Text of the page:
I'm just glad some of the wingnuts like Akin didn't get in.

And bonus points if you recognize Elton John's happy little ditty.
thewayne: (Cyranose)
"Freedom... Now, imagine our country without it... Defeat Obama."
—NRA ad

Yes, we Americans have a freedom to possess and bear firearms. But the NRA buying ads like this? Obama has loosened gun laws: you can now carry a gun in a national park and on Amtrak trains. Obama hasn't announced any plans for any gun control that I've heard of. Romney? While governor he signed a ban, I don't know if it was on automatic weapons or "assault" (semi-automatic) weapons. He became a life-long member of the NRA in 2006 when he ran for governor, and was caught in a lie when asked about the guns he owns: what he described was a gun owned by one of his sons.

And the NRA endorsed Romney over Obama.

I don't have a problem with people owning and carrying guns, I've owned many in my time and I had a concealed carry permit for 10 yeas in Arizona. But the NRA and the Republicans have diluted gun laws to such a degree that it is beyond stupid. Florida was sort of the starting point, some 10-15 years ago, when they passed a concealed carry law that was basically filling out a form and you get your permit. Arizona's law at that time required fingerprinting, a criminal background check, a two-day class, and you had to shoot a gun and prove that you had a good chance of hitting what you were aiming at. I thought that was perfectly reasonable requirements to carry a concealed weapon. Now Arizona's law is closer to Florida's. New Mexico's CCW law still seems to be somewhat sane, at least you are still required to take classroom time and demonstrate proficiency, but they also require proficiency by caliber: if you qualify with a .38 special, that's the largest caliber that you can carry. So you're better off borrowing and qualifying with a .45 ACP.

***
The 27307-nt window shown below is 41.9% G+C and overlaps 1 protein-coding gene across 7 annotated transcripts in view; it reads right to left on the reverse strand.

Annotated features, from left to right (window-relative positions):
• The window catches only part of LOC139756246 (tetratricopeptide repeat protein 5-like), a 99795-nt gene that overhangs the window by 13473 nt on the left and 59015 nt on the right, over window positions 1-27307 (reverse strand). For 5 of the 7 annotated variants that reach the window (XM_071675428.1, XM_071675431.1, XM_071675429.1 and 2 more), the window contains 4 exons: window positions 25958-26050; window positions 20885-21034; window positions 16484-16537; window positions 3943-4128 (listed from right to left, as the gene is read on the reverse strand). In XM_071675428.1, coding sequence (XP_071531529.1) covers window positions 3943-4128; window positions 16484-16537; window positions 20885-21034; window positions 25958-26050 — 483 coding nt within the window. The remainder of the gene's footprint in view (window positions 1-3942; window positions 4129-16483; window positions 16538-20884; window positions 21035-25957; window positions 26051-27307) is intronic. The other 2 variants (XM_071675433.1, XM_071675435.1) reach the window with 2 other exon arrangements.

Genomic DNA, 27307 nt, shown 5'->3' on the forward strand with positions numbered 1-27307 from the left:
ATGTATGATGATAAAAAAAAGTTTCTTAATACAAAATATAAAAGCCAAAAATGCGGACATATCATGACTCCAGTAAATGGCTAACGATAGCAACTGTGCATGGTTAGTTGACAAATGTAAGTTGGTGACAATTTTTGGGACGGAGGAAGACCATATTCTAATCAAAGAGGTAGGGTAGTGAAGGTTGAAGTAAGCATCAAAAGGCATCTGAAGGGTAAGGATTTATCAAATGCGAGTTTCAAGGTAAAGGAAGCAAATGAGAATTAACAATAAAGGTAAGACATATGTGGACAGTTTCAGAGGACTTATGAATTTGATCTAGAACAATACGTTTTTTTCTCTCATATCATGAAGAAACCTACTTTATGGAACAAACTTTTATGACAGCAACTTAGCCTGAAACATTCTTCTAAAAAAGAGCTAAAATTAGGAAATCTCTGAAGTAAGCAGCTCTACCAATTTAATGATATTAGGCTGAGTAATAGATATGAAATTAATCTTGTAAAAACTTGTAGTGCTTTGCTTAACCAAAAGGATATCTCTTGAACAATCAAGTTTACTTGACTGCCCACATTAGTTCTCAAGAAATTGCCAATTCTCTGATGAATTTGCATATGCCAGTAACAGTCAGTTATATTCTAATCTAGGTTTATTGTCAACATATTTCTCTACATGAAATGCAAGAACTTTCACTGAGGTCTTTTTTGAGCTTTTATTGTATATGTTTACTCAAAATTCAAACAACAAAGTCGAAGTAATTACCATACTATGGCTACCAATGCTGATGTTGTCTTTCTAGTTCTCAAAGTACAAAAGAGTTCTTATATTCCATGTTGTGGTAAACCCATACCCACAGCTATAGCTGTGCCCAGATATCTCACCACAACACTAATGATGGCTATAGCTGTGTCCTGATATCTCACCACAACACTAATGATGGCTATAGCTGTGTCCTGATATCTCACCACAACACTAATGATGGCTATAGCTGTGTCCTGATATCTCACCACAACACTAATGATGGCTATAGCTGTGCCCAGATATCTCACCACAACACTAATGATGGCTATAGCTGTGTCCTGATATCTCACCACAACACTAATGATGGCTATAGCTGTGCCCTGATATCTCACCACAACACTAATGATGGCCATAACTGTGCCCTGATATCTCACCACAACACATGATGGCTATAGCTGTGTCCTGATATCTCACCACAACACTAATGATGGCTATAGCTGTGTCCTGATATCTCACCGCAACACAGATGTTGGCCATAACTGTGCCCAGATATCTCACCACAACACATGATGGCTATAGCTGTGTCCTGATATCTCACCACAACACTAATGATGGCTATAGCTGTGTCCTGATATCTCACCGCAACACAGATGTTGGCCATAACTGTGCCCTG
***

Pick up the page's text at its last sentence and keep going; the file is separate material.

We need reasonable gun laws in this country. It's ridiculous that a mental patient could get ahold of guns and so much ammunition and perpetrate things like the Aurora theater shooting. He should have been flagged for no-sales, and most states used to have prohibitions against sales to people flagged with mental illness, I guess those laws either either no longer exist or are no longer enforced, or maybe they have no way of checking them across state lines.